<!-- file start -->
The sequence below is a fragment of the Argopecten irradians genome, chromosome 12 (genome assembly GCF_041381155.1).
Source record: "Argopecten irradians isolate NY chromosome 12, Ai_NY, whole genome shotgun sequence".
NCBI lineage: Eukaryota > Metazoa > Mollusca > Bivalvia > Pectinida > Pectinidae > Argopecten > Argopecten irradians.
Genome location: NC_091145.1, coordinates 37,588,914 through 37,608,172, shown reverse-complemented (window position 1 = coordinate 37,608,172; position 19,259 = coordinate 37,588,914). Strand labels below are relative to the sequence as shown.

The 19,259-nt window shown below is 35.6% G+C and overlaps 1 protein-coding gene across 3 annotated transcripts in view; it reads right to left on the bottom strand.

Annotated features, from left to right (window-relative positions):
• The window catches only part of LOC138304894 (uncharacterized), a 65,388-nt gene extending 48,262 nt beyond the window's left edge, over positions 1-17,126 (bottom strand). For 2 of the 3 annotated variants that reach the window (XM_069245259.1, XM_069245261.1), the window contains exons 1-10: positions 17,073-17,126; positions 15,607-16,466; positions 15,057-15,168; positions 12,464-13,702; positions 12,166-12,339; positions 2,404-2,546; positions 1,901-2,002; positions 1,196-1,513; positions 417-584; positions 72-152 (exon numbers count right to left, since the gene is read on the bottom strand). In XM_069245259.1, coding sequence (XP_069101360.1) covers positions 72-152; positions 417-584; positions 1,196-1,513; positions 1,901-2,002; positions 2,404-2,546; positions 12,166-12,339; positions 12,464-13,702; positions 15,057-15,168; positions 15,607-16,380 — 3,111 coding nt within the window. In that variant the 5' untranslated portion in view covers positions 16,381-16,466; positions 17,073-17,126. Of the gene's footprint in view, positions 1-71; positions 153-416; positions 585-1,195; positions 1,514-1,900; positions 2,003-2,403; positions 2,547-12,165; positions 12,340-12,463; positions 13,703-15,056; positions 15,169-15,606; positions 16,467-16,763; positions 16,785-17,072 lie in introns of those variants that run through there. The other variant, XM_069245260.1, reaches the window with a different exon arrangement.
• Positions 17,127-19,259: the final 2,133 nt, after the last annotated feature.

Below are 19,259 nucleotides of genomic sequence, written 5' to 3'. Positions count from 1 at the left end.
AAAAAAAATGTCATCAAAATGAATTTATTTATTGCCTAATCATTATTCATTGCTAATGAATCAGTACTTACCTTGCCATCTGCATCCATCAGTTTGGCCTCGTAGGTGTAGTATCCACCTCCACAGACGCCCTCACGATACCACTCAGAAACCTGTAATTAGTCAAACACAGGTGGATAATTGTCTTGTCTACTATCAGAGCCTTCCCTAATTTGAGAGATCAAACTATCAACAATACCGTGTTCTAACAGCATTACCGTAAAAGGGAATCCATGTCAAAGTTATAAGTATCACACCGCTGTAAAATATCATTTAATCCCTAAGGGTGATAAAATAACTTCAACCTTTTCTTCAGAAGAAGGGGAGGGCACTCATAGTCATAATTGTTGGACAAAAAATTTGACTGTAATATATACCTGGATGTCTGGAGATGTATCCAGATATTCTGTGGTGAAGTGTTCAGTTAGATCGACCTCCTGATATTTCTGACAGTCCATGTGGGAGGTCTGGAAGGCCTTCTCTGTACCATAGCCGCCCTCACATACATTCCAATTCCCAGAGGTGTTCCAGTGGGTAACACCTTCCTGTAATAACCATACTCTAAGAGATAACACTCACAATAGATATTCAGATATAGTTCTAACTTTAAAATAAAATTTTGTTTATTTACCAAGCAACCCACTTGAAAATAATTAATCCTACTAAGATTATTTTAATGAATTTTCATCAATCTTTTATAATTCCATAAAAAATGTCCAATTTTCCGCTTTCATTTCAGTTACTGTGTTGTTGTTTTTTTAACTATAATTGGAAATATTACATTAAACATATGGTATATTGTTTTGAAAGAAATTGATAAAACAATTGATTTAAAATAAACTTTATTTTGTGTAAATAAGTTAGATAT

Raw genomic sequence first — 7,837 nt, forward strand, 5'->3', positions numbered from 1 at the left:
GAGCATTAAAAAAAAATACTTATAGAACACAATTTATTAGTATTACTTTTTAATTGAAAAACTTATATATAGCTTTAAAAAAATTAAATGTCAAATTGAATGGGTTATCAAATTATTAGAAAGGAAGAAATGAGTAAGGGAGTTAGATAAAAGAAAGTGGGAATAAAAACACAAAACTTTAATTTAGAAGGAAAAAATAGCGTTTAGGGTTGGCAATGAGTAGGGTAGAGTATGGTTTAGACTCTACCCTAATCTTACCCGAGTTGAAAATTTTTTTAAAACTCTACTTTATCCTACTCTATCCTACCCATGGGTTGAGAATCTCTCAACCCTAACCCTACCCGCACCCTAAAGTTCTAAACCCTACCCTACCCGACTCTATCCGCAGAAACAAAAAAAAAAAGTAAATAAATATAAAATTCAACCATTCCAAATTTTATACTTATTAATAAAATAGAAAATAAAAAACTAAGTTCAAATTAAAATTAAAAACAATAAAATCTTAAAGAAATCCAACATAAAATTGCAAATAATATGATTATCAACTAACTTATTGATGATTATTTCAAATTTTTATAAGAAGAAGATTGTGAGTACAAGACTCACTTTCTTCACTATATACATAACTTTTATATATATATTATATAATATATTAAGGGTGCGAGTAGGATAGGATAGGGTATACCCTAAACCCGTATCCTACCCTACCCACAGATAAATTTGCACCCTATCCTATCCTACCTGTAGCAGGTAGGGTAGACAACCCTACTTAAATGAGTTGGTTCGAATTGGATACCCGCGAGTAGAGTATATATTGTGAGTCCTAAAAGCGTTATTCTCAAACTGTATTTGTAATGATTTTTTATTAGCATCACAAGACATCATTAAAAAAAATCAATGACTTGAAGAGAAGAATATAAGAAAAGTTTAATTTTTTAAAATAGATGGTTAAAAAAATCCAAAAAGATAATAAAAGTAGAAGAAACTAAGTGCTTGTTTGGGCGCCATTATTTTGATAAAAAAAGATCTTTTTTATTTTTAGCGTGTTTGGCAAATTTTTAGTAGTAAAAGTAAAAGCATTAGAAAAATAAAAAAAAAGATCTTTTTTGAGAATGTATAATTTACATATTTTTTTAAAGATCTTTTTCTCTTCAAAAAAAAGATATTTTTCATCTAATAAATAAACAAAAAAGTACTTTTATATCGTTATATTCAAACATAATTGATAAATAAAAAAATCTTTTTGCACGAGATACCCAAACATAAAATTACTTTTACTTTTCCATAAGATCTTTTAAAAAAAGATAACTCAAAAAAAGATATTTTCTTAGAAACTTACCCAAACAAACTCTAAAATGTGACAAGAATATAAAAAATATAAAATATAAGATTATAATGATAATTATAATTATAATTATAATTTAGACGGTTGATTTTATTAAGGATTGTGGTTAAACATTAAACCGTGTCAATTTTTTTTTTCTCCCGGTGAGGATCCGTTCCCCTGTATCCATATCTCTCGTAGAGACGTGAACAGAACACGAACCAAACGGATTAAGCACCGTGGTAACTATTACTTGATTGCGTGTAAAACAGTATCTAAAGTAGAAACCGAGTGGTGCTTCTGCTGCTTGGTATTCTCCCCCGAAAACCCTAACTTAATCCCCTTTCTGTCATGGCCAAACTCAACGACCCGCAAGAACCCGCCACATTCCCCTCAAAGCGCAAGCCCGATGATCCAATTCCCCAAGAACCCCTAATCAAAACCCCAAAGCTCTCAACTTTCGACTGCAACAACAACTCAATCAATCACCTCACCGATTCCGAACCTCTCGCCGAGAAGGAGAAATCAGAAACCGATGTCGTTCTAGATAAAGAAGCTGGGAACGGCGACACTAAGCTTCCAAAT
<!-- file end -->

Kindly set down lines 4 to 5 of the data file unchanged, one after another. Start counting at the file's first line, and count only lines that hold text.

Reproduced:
Genome location: NC_091145.1, coordinates 37,588,914 through 37,608,172, shown reverse-complemented (window position 1 = coordinate 37,608,172; position 19,259 = coordinate 37,588,914). Strand labels below are relative to the sequence as shown.

The 19,259-nt window shown below is 35.6% G+C and overlaps 1 protein-coding gene across 3 annotated transcripts in view; it reads right to left on the bottom strand.